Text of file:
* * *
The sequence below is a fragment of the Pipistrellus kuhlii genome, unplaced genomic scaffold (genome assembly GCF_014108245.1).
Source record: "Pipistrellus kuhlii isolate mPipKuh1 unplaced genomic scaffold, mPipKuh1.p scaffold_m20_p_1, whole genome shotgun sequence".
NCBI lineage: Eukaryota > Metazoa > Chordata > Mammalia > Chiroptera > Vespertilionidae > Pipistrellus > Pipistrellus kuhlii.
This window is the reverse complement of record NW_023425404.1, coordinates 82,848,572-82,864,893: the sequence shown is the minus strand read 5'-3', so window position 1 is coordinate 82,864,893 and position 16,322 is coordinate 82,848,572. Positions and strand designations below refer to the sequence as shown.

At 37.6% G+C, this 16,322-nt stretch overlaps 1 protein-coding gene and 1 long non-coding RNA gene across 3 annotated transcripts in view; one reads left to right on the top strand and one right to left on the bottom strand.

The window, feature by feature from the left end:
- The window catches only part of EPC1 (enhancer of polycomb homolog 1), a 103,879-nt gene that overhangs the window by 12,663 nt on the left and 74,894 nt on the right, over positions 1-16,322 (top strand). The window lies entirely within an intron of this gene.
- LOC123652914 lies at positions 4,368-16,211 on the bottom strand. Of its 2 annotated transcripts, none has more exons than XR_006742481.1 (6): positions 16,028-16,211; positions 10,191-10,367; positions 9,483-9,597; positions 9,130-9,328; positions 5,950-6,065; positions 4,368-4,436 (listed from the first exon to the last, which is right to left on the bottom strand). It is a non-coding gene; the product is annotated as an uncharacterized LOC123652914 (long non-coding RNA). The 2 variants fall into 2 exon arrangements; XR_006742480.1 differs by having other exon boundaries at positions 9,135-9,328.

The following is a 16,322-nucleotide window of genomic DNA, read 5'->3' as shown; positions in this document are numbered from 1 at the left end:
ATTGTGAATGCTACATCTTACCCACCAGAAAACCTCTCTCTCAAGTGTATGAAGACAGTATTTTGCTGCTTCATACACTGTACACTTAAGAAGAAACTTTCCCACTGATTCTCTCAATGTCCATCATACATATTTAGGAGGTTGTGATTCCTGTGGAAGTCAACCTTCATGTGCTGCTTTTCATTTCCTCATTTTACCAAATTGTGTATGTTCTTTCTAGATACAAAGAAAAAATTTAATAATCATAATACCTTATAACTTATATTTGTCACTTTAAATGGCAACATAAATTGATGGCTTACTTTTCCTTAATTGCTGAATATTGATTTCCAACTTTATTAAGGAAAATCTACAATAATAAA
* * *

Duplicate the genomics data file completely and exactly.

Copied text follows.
The sequence below is a fragment of the Pipistrellus kuhlii genome, unplaced genomic scaffold (genome assembly GCF_014108245.1).
Source record: "Pipistrellus kuhlii isolate mPipKuh1 unplaced genomic scaffold, mPipKuh1.p scaffold_m20_p_1, whole genome shotgun sequence".
NCBI lineage: Eukaryota > Metazoa > Chordata > Mammalia > Chiroptera > Vespertilionidae > Pipistrellus > Pipistrellus kuhlii.
This window is the reverse complement of record NW_023425404.1, coordinates 82,848,572-82,864,893: the sequence shown is the minus strand read 5'-3', so window position 1 is coordinate 82,864,893 and position 16,322 is coordinate 82,848,572. Positions and strand designations below refer to the sequence as shown.

At 37.6% G+C, this 16,322-nt stretch overlaps 1 protein-coding gene and 1 long non-coding RNA gene across 3 annotated transcripts in view; one reads left to right on the top strand and one right to left on the bottom strand.

The window, feature by feature from the left end:
- The window catches only part of EPC1 (enhancer of polycomb homolog 1), a 103,879-nt gene that overhangs the window by 12,663 nt on the left and 74,894 nt on the right, over positions 1-16,322 (top strand). The window lies entirely within an intron of this gene.
- LOC123652914 lies at positions 4,368-16,211 on the bottom strand. Of its 2 annotated transcripts, none has more exons than XR_006742481.1 (6): positions 16,028-16,211; positions 10,191-10,367; positions 9,483-9,597; positions 9,130-9,328; positions 5,950-6,065; positions 4,368-4,436 (listed from the first exon to the last, which is right to left on the bottom strand). It is a non-coding gene; the product is annotated as an uncharacterized LOC123652914 (long non-coding RNA). The 2 variants fall into 2 exon arrangements; XR_006742480.1 differs by having other exon boundaries at positions 9,135-9,328.

The following is a 16,322-nucleotide window of genomic DNA, read 5'->3' as shown; positions in this document are numbered from 1 at the left end:
ATTGTGAATGCTACATCTTACCCACCAGAAAACCTCTCTCTCAAGTGTATGAAGACAGTATTTTGCTGCTTCATACACTGTACACTTAAGAAGAAACTTTCCCACTGATTCTCTCAATGTCCATCATACATATTTAGGAGGTTGTGATTCCTGTGGAAGTCAACCTTCATGTGCTGCTTTTCATTTCCTCATTTTACCAAATTGTGTATGTTCTTTCTAGATACAAAGAAAAAATTTAATAATCATAATACCTTATAACTTATATTTGTCACTTTAAATGGCAACATAAATTGATGGCTTACTTTTCCTTAATTGCTGAATATTGATTTCCAACTTTATTAAGGAAAATCTACAATAATAAA